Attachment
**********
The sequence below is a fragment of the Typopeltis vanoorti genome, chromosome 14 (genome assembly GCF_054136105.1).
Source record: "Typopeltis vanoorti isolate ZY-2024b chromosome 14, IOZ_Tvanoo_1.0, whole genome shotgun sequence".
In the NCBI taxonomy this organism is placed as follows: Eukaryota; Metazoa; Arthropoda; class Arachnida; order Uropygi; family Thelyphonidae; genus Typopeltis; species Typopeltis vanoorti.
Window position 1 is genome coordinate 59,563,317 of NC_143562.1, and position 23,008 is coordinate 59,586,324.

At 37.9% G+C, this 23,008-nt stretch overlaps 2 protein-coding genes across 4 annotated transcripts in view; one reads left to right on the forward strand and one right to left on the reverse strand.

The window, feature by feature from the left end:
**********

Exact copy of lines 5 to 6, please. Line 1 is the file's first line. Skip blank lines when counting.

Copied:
At 37.9% G+C, this 23,008-nt stretch overlaps 2 protein-coding genes across 4 annotated transcripts in view; one reads left to right on the forward strand and one right to left on the reverse strand.

The window, feature by feature from the left end: